FIG. 9 illustrates an example of code construction for two different (B, T) parameters, for general values of (B1, T1) and (B2, T2). As previously discussed, T is a multiple of T1 and T2, and preferably the lowest common multiple of T1 and T2. As shown, s[i] is sub-divided into T sub-symbols of equal size. The code for (B1, T1) is applied on super-symbols t1j[i] obtained by clustering T/T1 information symbols, and code for (B2,T2) is applied on super-symbols t{2j}[i] obtained by clustering T/T2 information symbols. Finally, concatenation is performed so that each channel symbol includes the source symbol, the code for (B1, T1), and the code for (B2,T2).

Although FIG. 9 shows code constructions for two sets of burst-delay parameters, (B1, T1) and (B2, T2), the code construction may be extended for one or more additional sets of burst delay parameters, such as (B3, T3), and so on.

FIG. 10 shows a flowchart of an embodiment of a process (1090) of decoding to recover from a burst erasure or burst error. After a start block, the process proceeds to block 1091, where a stream of packets is received. The process then moves to block 1099, where the burst duration associated with a burst erasure or burst error of the stream of packets is determined. The process then advances to block 1092, where a decoder device is employed is used to determine each sub-symbol with error codes corresponding to the symbol(s) lost due to burst erasure, using the code corresponding to the determined burst duration. Where the encoding is accomplished by bitwise XORing, recovery of the sub-symbols can also be accomplished by bitwise XORing. The error codes for (B,T) values other than the one being decoded are ignored. For example, in the example shown in FIG. 8, if decoding is used to recover from a burst erasure of one symbol, then the fifth and sixth rows are ignored, and the error correction code in the seventh and eighth rows are used to recover from the burst erasure with a delay of two signals. However, if decoding is used to recover from a burst erasure of two symbols, then the seventh and eighth rows are ignored, and the error correction code in the fifth and sixth rows are used to recover form the burst erasure with a delay of four symbols.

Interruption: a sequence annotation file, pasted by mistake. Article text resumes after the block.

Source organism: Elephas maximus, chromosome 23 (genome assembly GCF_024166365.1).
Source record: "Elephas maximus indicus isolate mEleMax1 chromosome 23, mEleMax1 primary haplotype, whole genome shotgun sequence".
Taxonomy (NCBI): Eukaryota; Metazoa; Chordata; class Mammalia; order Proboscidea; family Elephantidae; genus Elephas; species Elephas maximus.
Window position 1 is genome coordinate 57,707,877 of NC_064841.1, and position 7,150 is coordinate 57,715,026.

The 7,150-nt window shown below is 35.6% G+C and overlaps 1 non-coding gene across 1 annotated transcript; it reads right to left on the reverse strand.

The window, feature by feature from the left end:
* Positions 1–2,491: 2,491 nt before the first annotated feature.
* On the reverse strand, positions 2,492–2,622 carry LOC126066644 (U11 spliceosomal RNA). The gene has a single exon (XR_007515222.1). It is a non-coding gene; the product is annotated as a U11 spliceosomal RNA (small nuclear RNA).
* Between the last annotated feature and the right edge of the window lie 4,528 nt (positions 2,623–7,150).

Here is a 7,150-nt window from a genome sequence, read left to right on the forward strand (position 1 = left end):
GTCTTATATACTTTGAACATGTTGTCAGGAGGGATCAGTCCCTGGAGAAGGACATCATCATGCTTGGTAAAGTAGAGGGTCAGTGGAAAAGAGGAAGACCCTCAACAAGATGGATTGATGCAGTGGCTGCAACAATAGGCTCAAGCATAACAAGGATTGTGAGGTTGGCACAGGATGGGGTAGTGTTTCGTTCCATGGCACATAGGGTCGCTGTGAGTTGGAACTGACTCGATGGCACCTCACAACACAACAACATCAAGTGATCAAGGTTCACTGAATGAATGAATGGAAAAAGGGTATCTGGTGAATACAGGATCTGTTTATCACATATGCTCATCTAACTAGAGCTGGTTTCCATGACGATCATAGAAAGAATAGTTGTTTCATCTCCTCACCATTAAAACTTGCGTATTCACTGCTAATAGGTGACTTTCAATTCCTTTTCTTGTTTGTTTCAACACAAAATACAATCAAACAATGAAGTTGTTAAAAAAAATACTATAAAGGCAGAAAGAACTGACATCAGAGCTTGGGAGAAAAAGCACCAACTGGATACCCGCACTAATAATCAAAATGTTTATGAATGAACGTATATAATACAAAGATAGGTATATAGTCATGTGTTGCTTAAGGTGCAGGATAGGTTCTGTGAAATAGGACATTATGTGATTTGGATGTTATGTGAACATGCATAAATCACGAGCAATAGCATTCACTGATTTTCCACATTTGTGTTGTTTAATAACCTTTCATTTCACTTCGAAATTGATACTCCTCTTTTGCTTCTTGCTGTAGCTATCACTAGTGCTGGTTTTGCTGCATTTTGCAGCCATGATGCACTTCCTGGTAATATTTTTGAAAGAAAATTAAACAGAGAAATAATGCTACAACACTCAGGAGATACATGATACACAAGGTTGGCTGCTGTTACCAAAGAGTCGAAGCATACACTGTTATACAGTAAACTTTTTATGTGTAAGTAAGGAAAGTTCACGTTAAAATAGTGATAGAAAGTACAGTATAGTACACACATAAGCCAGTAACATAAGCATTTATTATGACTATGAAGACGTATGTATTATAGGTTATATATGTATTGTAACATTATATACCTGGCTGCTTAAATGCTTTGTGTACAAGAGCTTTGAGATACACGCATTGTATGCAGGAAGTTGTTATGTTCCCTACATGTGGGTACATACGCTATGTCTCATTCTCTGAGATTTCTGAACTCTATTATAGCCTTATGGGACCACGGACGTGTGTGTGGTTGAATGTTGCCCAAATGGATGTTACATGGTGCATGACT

The process then proceeds to block 1093, where the decoded sub-symbols are concatenated to generate the source symbols lost during the burst erasure (or burst error). The process then advances to a return block, where other processing is resumed.

For example, with the example code shown in FIG. 8, decoding to recover a burst erasure of symbol x[t−2] in two symbols can be accomplished by: XORing s0[i−3] from packet x[i−3] with (s0[i−3]{circle around (+)}s2[i−2]) from packet x[i−1] to recover s2[i−2]; XORing s1[i−3] from packet x[i−3] with (s1[i−3]{circle around (+)}s3[i−2]) from packet x[i−1] to recover s3[i−2]; XORing s2[i−1] from packet x[i−1] with (s0[i−2]{circle around (+)}s2[i−1]) from packet x[i] to recover s0[i−2]; and XORing s3[i−1] from packet x[i−1] with (s1[i−2]{circle around (+)}s3[i−1]) from packet x[i] to recover s1[i−2]. With s0[i−2], s1[i−2], s2[i−2], and s3[i−2] all recovered, they may be concatenated to provide the entire erased symbol s[i−2]. As shown, the symbols in the seventh and eighth row are used for (B,T)=(1,2), to recover from a burst erasure or burst error of duration of one symbol with a delay of two symbols. Symbols in the fifth and sixth row are used for (B,T)=(2,4), to recover from a burst erasure or burst error of two symbols with a delay of four symbols.

The quantity of interest is the information rate supported by the code constructions. This is the ratio of the entropy of the source packets to the entropy of the coded channel packets i.e.,

R = H ( s ) H ( x ) b / s .

The resulting rate of an embodiment of the code discussed above is:

R = α T 2 α B + α T = T 2 B + T .

For two users have burst-delay parameters (B1, T1) and (B2, T2) respectively, an embodiment of the code construction discussed above yields the following achievable rate

R = 1 1 + T 1 B 1 + T 2 B 2 .

Given burst delay parameters for the two users satisfy the relation that (B2, T2)=(αB, αT) for some integer α>1, an upper bound C+ on the rate of any code that simultaneously satisfies both the receivers is